The 1894 topographic map of Los Angeles shows two structures near the Hyperion reservoir on a creek, ten structures along Rowena and some along Sunset.   There appears to have been a creek or intermittent creek that ran between the two big hills, where the reservoir now stands, where Mulholland may have had the picnics he talked about in his 1927 interview, but this may have been a zanja ditch, and he may have been working there for the private water company.


The City annexed “Ivanhoe Town” in 1911, and there were then too few people living in “Ivanhoe Town” to oppose the annexation.


A 1920 LAPL photograph of Rowena shows that part of it was agricultural land.  A search of the Assessor’s maps of current properties shows the oldest house in Silver Lake is an 1895 Craftsman bungalow on Coronado, but there is a small blue and white house behind 2912 Rowena that is as old.    The Assessor’s office, at any rate, reports that one of the structures at 2912 Rowena was built in 1895.  The lot it is on is peculiarly shaped: it looks as if a rectangle were bitten out of the lot surveyed for the 1887 map, perhaps an informal subdivision before the Subdivision Map Act.   The blue house is vaguely Victorian.  Craftsman architecture in California developed partly as a reaction to late nineteenth century Victorian and as an antidote to its stuffiness so this little house may have been built earlier or may have been built out of older materials or from an older plan.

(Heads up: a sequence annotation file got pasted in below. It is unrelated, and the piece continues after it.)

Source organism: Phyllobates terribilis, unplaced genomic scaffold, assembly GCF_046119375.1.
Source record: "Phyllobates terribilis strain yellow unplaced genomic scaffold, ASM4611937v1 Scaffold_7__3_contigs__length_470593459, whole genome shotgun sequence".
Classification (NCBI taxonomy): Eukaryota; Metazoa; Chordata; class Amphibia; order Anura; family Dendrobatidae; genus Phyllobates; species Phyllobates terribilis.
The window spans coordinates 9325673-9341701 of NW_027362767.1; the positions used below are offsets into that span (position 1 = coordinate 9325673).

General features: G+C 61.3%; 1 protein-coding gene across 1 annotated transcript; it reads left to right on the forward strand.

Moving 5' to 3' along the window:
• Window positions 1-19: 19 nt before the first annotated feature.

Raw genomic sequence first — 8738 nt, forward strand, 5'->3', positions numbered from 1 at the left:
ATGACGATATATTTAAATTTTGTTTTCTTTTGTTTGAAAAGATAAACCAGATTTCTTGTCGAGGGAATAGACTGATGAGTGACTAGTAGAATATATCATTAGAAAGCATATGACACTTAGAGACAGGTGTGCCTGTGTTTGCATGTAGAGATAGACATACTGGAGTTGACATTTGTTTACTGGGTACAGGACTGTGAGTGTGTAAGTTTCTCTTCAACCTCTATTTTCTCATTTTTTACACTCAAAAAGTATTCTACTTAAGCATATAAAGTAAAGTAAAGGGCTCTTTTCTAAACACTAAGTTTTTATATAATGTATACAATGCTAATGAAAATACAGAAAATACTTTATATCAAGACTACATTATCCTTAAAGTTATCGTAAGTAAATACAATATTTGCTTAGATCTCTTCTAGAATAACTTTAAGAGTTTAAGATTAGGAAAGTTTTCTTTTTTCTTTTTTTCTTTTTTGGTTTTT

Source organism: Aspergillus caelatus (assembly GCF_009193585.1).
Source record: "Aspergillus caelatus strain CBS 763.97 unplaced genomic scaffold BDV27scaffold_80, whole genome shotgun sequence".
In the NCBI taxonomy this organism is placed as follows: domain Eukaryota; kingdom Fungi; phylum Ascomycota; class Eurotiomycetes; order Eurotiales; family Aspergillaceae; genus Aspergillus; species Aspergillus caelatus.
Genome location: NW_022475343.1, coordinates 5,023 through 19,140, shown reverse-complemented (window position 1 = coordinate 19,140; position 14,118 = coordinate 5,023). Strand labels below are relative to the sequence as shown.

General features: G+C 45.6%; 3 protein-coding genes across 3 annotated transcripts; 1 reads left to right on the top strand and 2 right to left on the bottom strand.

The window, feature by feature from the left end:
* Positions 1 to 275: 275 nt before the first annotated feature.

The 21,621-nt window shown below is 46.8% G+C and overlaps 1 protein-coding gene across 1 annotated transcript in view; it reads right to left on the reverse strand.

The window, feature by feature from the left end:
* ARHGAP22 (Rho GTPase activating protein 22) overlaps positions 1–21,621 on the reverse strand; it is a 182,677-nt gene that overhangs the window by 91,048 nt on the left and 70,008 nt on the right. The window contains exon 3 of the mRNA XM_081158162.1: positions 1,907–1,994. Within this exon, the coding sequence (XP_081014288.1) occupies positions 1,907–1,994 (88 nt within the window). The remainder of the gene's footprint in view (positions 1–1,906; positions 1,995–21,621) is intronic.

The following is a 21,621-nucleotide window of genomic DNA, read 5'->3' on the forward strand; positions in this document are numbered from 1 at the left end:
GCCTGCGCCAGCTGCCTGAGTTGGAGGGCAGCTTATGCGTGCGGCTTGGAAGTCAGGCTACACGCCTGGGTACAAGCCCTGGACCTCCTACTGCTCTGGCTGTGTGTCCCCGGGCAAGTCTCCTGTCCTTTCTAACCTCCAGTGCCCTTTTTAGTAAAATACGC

Fred Eaton promoted the city’s control of its water delivery system, but he had an agenda.   After the city took control, it could sell bonds, and Los Angeles residents voted to sell bonds to develop the Los Angeles Aqueduct, which brought water from the Owens Valley – negatively affecting the farms and community there – to the San Fernando Valley (to “Owensmouth.” present day Canoga Park) to enrich speculators in the San Fernando Valley.   Eaton, has secretly purchased land in the Owens Valley and demanded that he be paid extortionate sums for it.